“The time of charter school reform is now. There is a statewide movement that has been building,” she said. “We’re seeing massive waste of taxpayer dollars.”

Allen is part of this movement, and has been meeting with politicians in Harrisburg for the past two years. Currently, he’s helped garner 63 cosponsors for House Bill 961, which would put 100 percent of state-based education funds through a formula that determines true need.

“I’m calling for this district and community to rise up and fight for fair funding. We have $10 million a year to gain if this is passed. We’re at the tipping point with 63 cosponsors. To not do so would mean we’re complicit with the status quo, thus undermining the educational opportunities and well beings of our students,” he said.

The bill requires 102 votes to pass the House. Attendees then heard from John Steffy, director of business operations, who shared details on how the district’s budget has changed over the past 20 years. In 2000-2001, $1.2 million (or 1.6 percent of the budget) was spent on charter schools. Last year, that amount jumped to $15,937,000 (10.5 percent).

Steffy said the mandated costs associated with charter schools, special education, pension and PSERS (Public School Employees’ Retirement System) are “killing public education.”

School board member Stephanie Ferrandez stressed that while the district wants to educate all children, including special needs, it’s not reimbursed for many of these costs. As for PSERS and pensions, she clarified that the money isn’t helping teachers go on lavish vacations.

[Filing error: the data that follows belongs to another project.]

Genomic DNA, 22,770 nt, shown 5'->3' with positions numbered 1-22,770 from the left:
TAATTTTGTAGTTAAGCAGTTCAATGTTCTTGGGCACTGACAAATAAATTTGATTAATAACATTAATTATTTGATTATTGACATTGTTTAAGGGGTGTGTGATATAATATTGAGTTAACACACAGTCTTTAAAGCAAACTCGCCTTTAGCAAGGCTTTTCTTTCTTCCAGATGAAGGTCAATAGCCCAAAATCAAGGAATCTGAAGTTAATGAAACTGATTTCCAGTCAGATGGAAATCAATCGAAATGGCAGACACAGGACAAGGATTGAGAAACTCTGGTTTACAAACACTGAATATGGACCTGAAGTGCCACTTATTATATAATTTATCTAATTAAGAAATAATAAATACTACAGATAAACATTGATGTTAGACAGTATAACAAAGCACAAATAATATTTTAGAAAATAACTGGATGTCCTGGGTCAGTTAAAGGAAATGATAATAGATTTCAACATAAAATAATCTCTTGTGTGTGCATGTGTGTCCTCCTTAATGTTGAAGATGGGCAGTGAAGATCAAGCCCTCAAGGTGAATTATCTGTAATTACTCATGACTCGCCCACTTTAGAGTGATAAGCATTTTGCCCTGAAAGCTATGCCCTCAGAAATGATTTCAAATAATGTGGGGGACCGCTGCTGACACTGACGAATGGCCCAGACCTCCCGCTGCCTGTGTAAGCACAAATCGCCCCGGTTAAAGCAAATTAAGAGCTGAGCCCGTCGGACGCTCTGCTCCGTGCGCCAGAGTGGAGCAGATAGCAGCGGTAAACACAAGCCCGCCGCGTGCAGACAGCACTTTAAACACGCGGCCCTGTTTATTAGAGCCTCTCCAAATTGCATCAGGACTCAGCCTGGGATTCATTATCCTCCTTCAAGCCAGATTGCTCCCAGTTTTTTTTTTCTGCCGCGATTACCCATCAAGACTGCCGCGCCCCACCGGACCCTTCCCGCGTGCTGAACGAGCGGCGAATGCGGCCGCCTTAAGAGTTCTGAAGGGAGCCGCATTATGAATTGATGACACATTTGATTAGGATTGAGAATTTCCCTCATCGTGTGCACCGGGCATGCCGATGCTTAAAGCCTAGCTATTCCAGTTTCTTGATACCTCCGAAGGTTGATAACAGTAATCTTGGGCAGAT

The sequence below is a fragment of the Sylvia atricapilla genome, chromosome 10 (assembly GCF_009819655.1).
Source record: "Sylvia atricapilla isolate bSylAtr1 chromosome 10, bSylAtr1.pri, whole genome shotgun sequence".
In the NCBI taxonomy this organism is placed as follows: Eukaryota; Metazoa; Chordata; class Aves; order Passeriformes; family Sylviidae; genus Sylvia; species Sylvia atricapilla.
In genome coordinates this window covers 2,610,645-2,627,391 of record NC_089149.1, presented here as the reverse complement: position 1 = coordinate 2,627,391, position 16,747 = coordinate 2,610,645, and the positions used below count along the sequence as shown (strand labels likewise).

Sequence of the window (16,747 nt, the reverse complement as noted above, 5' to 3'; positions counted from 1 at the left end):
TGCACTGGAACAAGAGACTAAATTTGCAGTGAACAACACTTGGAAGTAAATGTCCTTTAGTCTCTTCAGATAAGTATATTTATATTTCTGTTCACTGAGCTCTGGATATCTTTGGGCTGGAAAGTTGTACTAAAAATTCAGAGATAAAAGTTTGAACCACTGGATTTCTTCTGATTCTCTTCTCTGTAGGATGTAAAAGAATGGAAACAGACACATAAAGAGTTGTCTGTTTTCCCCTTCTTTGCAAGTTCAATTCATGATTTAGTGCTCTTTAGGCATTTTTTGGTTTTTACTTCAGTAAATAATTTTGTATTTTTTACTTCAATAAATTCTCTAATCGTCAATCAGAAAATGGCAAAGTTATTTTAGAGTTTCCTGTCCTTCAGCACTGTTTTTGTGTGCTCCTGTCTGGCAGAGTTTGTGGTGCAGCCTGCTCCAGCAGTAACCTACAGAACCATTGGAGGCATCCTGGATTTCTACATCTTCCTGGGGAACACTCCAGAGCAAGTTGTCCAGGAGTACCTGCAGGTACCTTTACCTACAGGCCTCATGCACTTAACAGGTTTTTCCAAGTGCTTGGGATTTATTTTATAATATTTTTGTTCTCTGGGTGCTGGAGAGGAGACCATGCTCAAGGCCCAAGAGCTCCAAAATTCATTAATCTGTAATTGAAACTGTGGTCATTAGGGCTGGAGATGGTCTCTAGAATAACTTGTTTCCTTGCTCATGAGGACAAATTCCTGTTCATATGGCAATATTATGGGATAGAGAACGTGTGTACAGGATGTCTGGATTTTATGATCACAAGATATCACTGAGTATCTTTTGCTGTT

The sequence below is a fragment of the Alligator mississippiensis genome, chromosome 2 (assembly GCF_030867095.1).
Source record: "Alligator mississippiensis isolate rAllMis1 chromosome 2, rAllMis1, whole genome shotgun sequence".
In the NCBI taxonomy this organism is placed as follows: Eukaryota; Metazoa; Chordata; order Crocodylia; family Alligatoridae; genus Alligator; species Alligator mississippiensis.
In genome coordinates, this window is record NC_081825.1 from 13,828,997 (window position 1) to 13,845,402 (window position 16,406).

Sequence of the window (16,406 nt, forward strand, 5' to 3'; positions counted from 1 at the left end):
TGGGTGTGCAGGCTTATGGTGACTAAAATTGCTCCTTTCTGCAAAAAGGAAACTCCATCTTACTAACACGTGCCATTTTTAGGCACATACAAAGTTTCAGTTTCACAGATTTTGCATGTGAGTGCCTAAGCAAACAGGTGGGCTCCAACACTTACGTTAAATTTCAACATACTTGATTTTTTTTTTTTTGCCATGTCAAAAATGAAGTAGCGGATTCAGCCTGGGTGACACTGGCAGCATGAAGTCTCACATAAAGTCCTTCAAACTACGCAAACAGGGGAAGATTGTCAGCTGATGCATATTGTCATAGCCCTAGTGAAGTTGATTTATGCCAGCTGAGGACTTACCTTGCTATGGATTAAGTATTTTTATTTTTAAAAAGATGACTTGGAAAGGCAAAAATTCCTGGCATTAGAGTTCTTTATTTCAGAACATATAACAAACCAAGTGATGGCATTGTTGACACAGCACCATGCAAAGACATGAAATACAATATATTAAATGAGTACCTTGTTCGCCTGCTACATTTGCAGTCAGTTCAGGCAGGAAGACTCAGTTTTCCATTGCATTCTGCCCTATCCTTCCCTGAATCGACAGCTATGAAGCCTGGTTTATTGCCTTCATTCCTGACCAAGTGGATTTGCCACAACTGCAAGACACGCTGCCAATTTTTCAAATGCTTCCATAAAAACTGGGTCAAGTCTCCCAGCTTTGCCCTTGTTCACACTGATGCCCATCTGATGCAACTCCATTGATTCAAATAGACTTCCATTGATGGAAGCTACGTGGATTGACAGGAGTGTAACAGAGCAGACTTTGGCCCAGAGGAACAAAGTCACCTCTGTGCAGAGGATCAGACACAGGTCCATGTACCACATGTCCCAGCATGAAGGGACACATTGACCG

“Some time ago, the state underfunded and then the locals started having to make this up,” she said.

Another statistic provided by Steffy was that in 2000-2001, the district spent $31,187,427 (40.32 percent) on regular education. Last year, 24.68 percent of the budget was allocated to this. If money was spent in the same manner, an additional $24,920,929 would be going into the classroom. Instead it’s going toward PSERS, charter schools and special education.

“It’s staggering how money is being siphoned off from everything except these three cost centers,” he said.

However, in Steffy’s opinion, it’s not all “doom and gloom.” While fiscal pressures in special education continue to rise exponentially each year, charter school costs are expected to increase at a slower rate.

District Superintendent Dr. Sam Lee drove home the importance of the district, which has nearly 6,500 students, to the township.

“We are the second-largest economic engine in Bensalem Township behind Parx Casino. We are a massive operation, with everyone committed to helping students achieve success. That’s what we pull for. That’s what gets us up every day,” he said. “But we’re at a crossroads. We’ve been at a crossroads now where these cost centers have a potential to impact the quality of education our kids receive.” ••

Samantha Bambino can be reached at sbambino@newspapermediagroup.com